I was talking with a young couple recently. They had been trying to find a new church in the city where they live. After the second visit, in conversation with the one of the leaders, they were told that ‘we are not a pastoral church, it’s about mission. If you want a pastoral church, this isn’t the place.’ That is not the first time I have heard that in recent weeks.
Clearly, mission is a proper part of church life. We are to be witnesses to Jesus Christ and his power to save and transform lives – but how does this happen? Let’s go back to the beginning. What is at the core of our problems today, the brokenness, fear, and fragmentation of relationships? The story in the Garden reminds us that humankind broke trust with God. We thought we knew best. Guilt that produced fear came in where there could have been peace and security. Relationships were ruptured and we know the rest of the story. If dysfunctional relationships did the damage, it follows that healthy relationships will bring healing. The important question then is, how can those relationships be made healthy?
The answer is in what Jesus Christ did for us when, ‘God made him who had no sin to be sin for us, so that in him we might become the righteousness of God’ (2 Corinthians 5:21). We were reconciled to God, the hub of all our relationships was established and now we can extend that quality of connection into our human relationships. Where hearts are open to that same love that exists between Father, Son and Spirit, through trust in Jesus, that quality of love is brought to us from the Father, by the Spirit. To think in very human terms, imagine Father, Son and Spirit, joining hands in a wonderful circle of love, with perfect love flowing around that circle. Then the Father pauses and says, ‘I want to include humans in this circle.’ In order to do so, the Father sent his beloved Son to pay the ultimate price for our sin. It is precisely at that point when the Father could not look upon his Son because he was made ‘sin for us’ that the uncoupling of hands became the welcoming of you and me into that amazing circle. We have ‘joined hands’ with the Trinity and in so doing, have the same quality of love available to us as it flows around that ever-enlarging circle.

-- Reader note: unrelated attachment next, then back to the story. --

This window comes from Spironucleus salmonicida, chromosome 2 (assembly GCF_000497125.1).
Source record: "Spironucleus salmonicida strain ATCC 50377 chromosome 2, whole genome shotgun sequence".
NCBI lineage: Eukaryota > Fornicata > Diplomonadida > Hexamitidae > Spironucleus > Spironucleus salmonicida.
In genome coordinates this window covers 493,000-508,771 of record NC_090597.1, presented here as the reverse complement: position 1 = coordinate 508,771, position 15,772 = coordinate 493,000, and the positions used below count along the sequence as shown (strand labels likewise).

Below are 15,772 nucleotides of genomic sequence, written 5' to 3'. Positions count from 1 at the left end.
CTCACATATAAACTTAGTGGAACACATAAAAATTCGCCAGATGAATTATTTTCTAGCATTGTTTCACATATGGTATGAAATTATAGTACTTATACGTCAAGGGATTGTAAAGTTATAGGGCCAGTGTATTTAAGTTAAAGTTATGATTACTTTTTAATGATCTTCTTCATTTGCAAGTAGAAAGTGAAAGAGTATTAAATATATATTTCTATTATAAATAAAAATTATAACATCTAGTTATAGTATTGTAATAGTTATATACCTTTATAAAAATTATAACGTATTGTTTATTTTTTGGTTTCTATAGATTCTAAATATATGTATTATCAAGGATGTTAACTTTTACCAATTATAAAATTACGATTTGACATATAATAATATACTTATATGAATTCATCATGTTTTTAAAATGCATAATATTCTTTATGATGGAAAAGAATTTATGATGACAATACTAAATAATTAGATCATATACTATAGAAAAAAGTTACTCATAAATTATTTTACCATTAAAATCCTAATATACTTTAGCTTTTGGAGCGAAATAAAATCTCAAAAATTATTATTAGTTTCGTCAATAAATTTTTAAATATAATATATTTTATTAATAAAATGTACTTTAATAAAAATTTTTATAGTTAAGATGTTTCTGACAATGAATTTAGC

This is not about human effort. Humankind bears the image of God, however obscured by the effects of sin, and is therefore capable of great acts of kindness and self-sacrifice – but this love is different. It has a different source. It is totally free from self. It doesn’t just invite people to the party so they can invite you back, or so they can think how wonderful you are, or because it makes you feel good about yourself or even for some future reward. It is a love that has been set free from the constraints of sin and it is a love that is available to us because Father, Son and Spirit reside within.
It is not something we create. We are called to ‘make every effort to keep the unity of the Spirit through the bond of peace’ (Ephesians 4:3). We have this love as a gift – it is at the heart of our salvation. We must not strive and fight for something we already have. What we must do, is learn how to work out what we already have. As Paul put it when he wrote to the Christians in Philippi, ‘work out your salvation’ (Philippians 2:12), or as the NLT puts it, ‘work hard to show the results of your salvation’ (Philippians 2:12).
Where can we do this best? Church – the family of God. God gave us our natural families to learn to understand and handle ourselves. That is where family love should enable us to work through even the most trying character flaws. Friends can choose to walk away from you, but family should not. Our parents probably did their best but weren’t perfect any more than we are but in the family of God, ‘God's love has been poured out into our hearts through the Holy Spirit, who has been given to us’ (Romans 5:5). We are in that circle and we have a perfect Heavenly Father. We have unlimited resources. All that we need is to be prepared to allow ourselves to be truly family and to work that love out in practice between us.
The couple who told me about their disappointment in finding that the church they had visited ‘was not a pastoral church’ went on to say that they wanted people with whom they could ‘do life with.’ When we learn to do that, when relationships become central, then we have a powerful message to carry out to a watching, broken world. ‘By this everyone will know that you are my disciples, if you love one another’ (John 13:35).